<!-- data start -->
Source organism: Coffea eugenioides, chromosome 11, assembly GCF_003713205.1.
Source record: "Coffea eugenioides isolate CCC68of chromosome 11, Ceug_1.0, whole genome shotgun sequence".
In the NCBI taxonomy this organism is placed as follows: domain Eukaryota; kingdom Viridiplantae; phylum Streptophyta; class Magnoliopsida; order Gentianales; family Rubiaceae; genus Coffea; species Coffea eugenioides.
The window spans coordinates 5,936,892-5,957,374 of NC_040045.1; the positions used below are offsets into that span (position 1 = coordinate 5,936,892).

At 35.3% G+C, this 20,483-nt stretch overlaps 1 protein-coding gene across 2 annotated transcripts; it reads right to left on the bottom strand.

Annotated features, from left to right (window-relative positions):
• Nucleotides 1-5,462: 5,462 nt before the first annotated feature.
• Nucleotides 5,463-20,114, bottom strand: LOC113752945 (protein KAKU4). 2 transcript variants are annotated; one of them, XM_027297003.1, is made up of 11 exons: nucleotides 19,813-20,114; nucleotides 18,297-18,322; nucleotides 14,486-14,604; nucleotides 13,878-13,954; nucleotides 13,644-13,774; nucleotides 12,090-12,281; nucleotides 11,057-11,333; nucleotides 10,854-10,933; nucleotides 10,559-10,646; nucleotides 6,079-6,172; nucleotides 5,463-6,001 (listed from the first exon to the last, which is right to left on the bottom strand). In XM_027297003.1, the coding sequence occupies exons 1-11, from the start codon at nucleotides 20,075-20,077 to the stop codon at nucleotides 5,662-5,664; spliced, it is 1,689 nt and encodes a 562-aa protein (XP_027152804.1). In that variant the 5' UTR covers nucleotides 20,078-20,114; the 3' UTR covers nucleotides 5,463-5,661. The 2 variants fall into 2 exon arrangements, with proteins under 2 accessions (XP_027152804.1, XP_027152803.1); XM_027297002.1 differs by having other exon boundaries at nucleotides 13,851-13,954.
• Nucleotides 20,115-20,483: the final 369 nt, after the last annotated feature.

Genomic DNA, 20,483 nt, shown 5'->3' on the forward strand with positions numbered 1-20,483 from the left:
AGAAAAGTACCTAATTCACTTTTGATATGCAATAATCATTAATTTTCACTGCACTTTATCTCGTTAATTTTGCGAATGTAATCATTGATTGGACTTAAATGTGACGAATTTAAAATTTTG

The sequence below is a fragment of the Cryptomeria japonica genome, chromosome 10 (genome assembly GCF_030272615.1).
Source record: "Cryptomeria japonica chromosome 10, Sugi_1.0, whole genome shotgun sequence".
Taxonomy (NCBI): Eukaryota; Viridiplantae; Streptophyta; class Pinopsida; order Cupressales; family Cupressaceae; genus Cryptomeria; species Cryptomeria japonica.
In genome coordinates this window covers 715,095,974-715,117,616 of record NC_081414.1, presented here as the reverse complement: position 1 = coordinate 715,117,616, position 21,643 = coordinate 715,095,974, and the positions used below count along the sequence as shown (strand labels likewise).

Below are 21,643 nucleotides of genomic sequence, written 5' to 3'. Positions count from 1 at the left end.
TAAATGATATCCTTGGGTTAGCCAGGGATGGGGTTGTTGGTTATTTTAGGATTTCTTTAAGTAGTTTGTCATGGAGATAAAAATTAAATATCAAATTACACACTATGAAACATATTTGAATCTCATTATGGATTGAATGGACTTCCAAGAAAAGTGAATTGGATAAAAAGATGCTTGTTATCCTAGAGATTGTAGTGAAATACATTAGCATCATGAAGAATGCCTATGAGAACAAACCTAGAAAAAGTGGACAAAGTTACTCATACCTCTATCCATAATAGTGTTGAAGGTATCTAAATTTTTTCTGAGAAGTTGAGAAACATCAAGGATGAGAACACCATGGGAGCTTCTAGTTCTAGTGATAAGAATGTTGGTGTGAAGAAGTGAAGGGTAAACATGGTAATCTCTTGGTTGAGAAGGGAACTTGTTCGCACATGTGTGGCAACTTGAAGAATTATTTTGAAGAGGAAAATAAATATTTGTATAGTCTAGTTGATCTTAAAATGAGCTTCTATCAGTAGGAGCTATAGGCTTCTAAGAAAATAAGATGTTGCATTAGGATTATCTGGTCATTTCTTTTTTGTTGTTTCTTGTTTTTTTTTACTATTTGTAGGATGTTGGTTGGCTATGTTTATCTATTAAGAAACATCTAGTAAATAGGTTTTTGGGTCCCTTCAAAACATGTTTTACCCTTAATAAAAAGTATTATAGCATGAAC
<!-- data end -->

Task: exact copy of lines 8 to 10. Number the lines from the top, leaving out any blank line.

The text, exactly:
• Nucleotides 5,463-20,114, bottom strand: LOC113752945 (protein KAKU4). 2 transcript variants are annotated; one of them, XM_027297003.1, is made up of 11 exons: nucleotides 19,813-20,114; nucleotides 18,297-18,322; nucleotides 14,486-14,604; nucleotides 13,878-13,954; nucleotides 13,644-13,774; nucleotides 12,090-12,281; nucleotides 11,057-11,333; nucleotides 10,854-10,933; nucleotides 10,559-10,646; nucleotides 6,079-6,172; nucleotides 5,463-6,001 (listed from the first exon to the last, which is right to left on the bottom strand). In XM_027297003.1, the coding sequence occupies exons 1-11, from the start codon at nucleotides 20,075-20,077 to the stop codon at nucleotides 5,662-5,664; spliced, it is 1,689 nt and encodes a 562-aa protein (XP_027152804.1). In that variant the 5' UTR covers nucleotides 20,078-20,114; the 3' UTR covers nucleotides 5,463-5,661. The 2 variants fall into 2 exon arrangements, with proteins under 2 accessions (XP_027152804.1, XP_027152803.1); XM_027297002.1 differs by having other exon boundaries at nucleotides 13,851-13,954.
• Nucleotides 20,115-20,483: the final 369 nt, after the last annotated feature.

Genomic DNA, 20,483 nt, shown 5'->3' on the forward strand with positions numbered 1-20,483 from the left: